The recent row over Bill Maher and Ben Affleck's heated discussion of Islam on HBO's Real Time with Bill Maher strikes me as an opportunity for a civic lesson–one rooted not in debating who is right or wrong, or who is bigoted or not, but one, that, in true Facing History and Ourselves fashion, is rooted in history. At Facing History, we have learned that history often provides a needed distance from which we can illuminate the present and inform more productive civic dialogue.
Topics: Antisemitism, Choosing to Participate, Human Behavior, Human Rights, Facing History Resources, Religious Tolerance, News, Readings, Identity, Facing History and Ourselves, Teaching Resources, History
Sixteen years ago this month, on the night of October 6, 1998, two young men robbed, kidnapped, and tortured a young man named Matthew Shepard simply because he was gay.
Forty-one years ago this month, a violent military coup in Chile led by Army Commander-in-Chief Augusto Pinochet overthrew Salvador Allende's democratically-elected government.
Topics: Classrooms, Art, English Language Arts, Teaching Strategies, Democracy, Memory, Choosing to Participate, Human Rights, Facing History Resources, New York, Teaching, Identity, Holocaust, Genocide/Collective Violence, Teaching Resources, History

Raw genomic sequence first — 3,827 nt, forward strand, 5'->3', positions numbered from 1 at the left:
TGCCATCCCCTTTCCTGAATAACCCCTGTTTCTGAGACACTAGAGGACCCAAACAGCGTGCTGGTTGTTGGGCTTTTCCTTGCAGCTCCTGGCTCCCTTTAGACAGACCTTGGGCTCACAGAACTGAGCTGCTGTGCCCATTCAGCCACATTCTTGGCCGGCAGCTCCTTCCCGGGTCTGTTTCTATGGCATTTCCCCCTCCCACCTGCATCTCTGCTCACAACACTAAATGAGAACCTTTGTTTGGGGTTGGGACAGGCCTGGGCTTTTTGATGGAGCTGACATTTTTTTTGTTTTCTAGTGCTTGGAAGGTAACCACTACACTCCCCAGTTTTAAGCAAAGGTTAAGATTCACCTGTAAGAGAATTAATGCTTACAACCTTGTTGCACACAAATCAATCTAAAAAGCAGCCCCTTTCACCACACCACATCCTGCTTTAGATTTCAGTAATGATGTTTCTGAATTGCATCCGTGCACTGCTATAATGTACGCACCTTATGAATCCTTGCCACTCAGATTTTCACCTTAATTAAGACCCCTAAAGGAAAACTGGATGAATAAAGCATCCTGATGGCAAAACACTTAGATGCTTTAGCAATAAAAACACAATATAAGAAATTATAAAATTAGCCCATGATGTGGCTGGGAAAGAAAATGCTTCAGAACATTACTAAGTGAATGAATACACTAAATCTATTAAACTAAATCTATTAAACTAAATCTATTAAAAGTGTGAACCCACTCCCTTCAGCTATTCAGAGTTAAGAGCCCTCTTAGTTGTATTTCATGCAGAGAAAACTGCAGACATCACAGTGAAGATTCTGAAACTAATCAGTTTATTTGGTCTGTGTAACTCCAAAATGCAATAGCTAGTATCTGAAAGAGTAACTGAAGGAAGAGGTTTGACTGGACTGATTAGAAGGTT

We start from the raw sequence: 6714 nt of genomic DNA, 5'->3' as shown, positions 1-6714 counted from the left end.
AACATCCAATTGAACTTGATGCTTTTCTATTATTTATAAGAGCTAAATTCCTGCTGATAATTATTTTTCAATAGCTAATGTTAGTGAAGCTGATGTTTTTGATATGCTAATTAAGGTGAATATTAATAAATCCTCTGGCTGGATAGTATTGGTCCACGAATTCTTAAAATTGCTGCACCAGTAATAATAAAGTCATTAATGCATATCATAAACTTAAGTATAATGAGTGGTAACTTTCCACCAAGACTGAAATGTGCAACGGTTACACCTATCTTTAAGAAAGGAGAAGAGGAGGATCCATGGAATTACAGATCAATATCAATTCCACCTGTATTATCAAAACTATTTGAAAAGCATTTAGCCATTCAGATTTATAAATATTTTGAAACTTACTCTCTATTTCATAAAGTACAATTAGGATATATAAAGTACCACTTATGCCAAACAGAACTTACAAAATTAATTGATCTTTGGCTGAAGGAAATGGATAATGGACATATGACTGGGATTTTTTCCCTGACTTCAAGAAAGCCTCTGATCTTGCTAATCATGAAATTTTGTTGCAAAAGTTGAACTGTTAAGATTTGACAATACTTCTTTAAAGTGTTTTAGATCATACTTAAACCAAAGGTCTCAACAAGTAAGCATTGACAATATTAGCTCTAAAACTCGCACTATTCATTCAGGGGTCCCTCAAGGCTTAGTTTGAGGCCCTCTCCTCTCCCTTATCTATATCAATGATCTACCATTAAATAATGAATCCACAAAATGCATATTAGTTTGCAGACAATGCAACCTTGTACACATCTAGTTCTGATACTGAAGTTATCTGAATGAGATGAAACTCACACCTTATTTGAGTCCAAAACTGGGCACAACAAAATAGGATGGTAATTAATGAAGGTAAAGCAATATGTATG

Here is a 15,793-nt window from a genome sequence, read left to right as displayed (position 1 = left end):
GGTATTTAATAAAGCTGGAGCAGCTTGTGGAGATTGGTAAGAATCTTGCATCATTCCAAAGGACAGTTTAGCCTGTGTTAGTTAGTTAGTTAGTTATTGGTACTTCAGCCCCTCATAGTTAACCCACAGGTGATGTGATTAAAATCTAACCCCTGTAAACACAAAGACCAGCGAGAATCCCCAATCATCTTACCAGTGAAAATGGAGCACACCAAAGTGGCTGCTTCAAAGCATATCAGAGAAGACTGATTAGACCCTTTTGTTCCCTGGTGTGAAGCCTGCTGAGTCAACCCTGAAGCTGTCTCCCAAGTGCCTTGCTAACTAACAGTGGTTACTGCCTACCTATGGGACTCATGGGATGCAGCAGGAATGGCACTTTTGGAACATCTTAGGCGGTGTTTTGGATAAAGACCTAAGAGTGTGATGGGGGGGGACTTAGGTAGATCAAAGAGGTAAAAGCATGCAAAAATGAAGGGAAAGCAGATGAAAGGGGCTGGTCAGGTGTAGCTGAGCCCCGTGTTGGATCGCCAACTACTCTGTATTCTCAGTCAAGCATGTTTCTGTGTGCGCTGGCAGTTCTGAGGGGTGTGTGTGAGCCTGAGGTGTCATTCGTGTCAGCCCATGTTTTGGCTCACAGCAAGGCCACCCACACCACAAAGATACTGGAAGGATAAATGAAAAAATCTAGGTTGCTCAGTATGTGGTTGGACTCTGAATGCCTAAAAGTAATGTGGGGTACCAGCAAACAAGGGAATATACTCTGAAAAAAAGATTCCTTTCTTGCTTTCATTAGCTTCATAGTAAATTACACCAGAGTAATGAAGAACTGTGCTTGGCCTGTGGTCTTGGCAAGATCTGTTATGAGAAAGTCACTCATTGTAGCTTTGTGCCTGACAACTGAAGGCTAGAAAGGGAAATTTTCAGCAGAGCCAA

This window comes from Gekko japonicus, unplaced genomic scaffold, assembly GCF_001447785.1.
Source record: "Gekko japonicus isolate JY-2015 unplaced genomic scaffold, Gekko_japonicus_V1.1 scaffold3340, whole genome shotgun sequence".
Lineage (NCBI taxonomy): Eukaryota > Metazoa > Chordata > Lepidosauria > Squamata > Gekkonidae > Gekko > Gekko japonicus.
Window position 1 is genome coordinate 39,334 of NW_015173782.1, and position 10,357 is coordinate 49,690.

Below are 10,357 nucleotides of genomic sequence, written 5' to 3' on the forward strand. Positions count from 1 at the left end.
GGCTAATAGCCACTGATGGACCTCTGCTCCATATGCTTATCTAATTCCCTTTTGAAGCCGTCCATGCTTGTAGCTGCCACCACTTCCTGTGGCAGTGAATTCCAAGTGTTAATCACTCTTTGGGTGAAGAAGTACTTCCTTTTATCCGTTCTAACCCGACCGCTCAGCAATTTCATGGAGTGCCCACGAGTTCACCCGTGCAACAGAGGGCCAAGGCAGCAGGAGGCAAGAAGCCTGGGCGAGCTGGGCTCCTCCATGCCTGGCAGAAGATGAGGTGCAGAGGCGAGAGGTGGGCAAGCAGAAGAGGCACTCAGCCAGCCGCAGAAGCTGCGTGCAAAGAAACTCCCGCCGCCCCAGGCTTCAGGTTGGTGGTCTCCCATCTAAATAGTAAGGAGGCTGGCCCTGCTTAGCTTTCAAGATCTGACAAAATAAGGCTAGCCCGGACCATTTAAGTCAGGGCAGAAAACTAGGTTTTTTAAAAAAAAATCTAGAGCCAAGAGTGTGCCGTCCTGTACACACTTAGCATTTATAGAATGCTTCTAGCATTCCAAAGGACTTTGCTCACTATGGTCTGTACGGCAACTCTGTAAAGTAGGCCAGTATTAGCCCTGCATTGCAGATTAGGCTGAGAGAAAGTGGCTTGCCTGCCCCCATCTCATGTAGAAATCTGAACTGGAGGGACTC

Thursday marks the 51st anniversary of the March on Washington, at which Dr. Martin Luther King, Jr. delivered his “I Have a Dream” speech.
“I think my daughter is one of the most remarkable people I know. I would do anything in the world for her,” Facing History Cleveland office director Mark Swaim-Fox told the Cleveland Magazine blog last weekend, after participating in the 2014 Gay Games in her honor.
A woman who was interned in Auschwitz came to speak to our class.
We were in 7th grade and she gathered us around her.
Facing History is saddened to note the passing of lifelong civil rights champion, politician, and tireless journalist John Seigenthaler. Mr. Seigenthaler died Friday. He was 86.
Today Holocaust rescuer Raoul Wallenberg is being posthumously awarded the Congressional Gold Medal.
Wallenberg, who passed away two years ago, was a Swedish envoy who protected Jewish Swiss citizens during World War II, saving tens of thousands of Jews.
Nearly 54 years to the day after it was first published, the Pulitzer Prize-winning To Kill a Mockingbird comes out as an ebook for the first time on July 8.